In the middle of the Scottish winter, I was invited to a meeting to prepare applications for a conference. The meeting would take place at 9am sharp. Anyone who has lived that far north in December knows that venturing out at that time, before the sun, is only for the brave (and big coat-owning). Having arrived, I was told that this was a test to bring out the most committed, albeit to reefs in tropical climes not Edinburgh slush.

We were invited to develop ideas for projects that help tackle an environmental issue. Just before this meeting, I had spent several weeks writing about the life of a very old green sea turtle called Brian and coming to terms with the damage I might have done as a Divemaster. With Brian and his reef front and centre, these ruminations came together in a light bulb moment. I decided in this 9am meeting that I wanted dive guides to have more access to skills that will help them protect coral reefs than I did and a course was needed to forward that aim.

I’m not someone who usually raises their hand. I don’t answer questions in crowded lecture theatres, or volunteer to read my work aloud. But, by the end of explaining the idea to my class, I had stood up with excitement. Luckily I was no longer studying Classics and this kind of enthusiasm is far more acceptable when trying to save the planet than reciting Latin translations.

Reef-World had already come to the same conclusion – albeit with far more experience, resources and potentially less wild gesticulation. I was encouraged to find partners for this conference so, having researched their work, I sent out an email asking for help. A few Skype calls later and the idea had become the Green Fins Dive Guide e-Course.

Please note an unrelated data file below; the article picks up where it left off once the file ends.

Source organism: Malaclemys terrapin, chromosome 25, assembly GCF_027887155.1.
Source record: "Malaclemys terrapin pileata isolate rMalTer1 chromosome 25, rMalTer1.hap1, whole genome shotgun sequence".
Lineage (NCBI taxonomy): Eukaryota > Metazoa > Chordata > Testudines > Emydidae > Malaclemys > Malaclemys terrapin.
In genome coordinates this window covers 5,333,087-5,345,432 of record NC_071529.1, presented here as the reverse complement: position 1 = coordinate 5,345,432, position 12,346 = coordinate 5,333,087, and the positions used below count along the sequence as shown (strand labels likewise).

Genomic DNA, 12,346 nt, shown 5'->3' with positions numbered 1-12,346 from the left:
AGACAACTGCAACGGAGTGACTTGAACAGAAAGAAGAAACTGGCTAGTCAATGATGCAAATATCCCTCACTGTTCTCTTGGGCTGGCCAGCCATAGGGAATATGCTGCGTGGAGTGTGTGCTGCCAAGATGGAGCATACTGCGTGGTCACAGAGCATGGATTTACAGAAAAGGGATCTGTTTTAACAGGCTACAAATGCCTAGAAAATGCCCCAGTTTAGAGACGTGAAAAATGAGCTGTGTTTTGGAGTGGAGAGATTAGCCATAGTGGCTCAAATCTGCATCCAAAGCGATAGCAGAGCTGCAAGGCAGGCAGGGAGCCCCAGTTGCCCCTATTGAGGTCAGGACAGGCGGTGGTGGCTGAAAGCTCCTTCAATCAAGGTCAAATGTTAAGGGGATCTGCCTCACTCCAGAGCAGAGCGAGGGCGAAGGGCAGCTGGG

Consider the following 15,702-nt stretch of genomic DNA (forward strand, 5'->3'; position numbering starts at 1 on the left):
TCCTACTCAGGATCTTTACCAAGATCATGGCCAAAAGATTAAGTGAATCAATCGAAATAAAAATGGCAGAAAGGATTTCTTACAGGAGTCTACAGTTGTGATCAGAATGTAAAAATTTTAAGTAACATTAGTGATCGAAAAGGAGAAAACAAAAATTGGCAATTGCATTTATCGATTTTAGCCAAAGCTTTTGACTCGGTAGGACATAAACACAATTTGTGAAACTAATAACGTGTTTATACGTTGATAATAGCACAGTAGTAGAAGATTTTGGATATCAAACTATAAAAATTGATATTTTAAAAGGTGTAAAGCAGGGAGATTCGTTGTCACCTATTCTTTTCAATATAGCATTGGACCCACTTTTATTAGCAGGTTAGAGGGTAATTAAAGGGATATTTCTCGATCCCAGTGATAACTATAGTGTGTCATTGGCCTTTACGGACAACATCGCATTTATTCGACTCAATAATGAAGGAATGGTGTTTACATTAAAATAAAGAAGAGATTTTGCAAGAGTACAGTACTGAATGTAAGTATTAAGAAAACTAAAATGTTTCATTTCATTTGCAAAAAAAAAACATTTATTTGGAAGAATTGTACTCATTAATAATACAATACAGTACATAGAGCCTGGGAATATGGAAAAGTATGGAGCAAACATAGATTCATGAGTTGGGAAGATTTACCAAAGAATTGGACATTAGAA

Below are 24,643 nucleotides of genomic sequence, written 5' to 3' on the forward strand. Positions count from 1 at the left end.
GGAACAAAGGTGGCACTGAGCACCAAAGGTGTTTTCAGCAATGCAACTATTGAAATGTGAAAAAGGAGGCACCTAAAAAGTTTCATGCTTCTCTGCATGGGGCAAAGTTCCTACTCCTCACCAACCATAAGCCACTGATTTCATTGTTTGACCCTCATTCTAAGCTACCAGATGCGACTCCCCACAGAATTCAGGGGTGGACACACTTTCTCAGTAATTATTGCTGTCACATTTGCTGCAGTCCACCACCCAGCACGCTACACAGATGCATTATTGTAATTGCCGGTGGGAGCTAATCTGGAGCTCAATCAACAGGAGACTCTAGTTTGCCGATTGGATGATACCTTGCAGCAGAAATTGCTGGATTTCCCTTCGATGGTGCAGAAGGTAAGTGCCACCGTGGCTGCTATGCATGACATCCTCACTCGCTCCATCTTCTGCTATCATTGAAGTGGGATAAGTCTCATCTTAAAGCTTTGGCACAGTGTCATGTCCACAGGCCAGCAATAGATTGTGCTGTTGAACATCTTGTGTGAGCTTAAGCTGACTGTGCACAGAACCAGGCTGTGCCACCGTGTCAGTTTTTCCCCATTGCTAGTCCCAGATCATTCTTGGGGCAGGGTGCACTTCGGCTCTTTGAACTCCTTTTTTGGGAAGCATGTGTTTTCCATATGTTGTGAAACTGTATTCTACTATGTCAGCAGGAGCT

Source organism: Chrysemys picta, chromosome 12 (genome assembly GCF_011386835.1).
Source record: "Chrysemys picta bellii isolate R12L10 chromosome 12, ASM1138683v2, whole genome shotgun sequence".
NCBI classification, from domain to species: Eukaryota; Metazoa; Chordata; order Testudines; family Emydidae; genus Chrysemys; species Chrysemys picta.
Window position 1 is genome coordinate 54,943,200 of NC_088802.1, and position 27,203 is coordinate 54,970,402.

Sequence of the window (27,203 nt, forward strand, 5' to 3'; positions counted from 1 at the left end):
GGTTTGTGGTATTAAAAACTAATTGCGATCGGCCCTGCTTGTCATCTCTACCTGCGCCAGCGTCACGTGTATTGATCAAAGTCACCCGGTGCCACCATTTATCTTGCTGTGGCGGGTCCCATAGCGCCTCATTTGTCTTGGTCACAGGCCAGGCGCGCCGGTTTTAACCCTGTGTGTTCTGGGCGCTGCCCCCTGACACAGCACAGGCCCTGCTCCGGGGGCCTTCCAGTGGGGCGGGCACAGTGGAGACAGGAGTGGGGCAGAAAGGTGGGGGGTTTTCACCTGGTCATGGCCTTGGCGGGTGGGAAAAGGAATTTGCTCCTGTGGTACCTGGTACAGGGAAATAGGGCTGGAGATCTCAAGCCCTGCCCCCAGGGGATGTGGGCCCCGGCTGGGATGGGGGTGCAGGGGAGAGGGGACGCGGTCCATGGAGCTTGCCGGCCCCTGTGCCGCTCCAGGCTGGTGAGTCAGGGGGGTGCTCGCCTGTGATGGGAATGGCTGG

IMG_5608.jpg

The first task was writing it and, from my side, this went fairly smoothly. I was aiming for something that is accessible, interesting but also practical enough to have an impact in the real world. There were a few reviews, additions and Slack polls (eCourse, e-course or E-course?) and we had a first draft.

Then we started testing, with both a proofreading and specialist round. My pride took a little battering with the typos that came back and there were a few changes to be made but this was accounted for in the development schedule and we had plenty of time to manage the editing. This is exactly why we test! As different challenges cropped up, I soon learnt the value of adaptability when working in several time zones, in different languages.

The last stage was planning the launch of the course. I was very keen to show off what we have accomplished. I had to translate this fervour into manageable, logical steps for promotion. My previous promotions experience mostly involved standing in the street and starting conversations with strangers, so this was a good step up and I’m pleased to say that I won’t have to accost anyone on their way to work to get our message across.

The Green Fins Dive Guide e-Course platform is provided by PSS    (Professional Scuba Schools)    and supported by the UN Environment

The Green Fins Dive Guide e-Course platform is provided by PSS (Professional Scuba Schools) and supported by the UN Environment

Overall, it has been a very rewarding and efficient process and we’ve created something that I think will make a big difference. I still can’t quite believe that a project which, for me, started in a snowy Edinburgh lecture theatre has ended helping protect coral reefs all over the world. Now, I’m obviously hoping that the final product will make everyone stand up and wave their arms around like I did in that initial meeting but above all, I can’t wait to see this course help dive professionals protect the reefs where they work. Here’s to being a #GreenFinsGuide!

Green Fins tips to help dive staff manage divers to help prevent damage to coral reefs.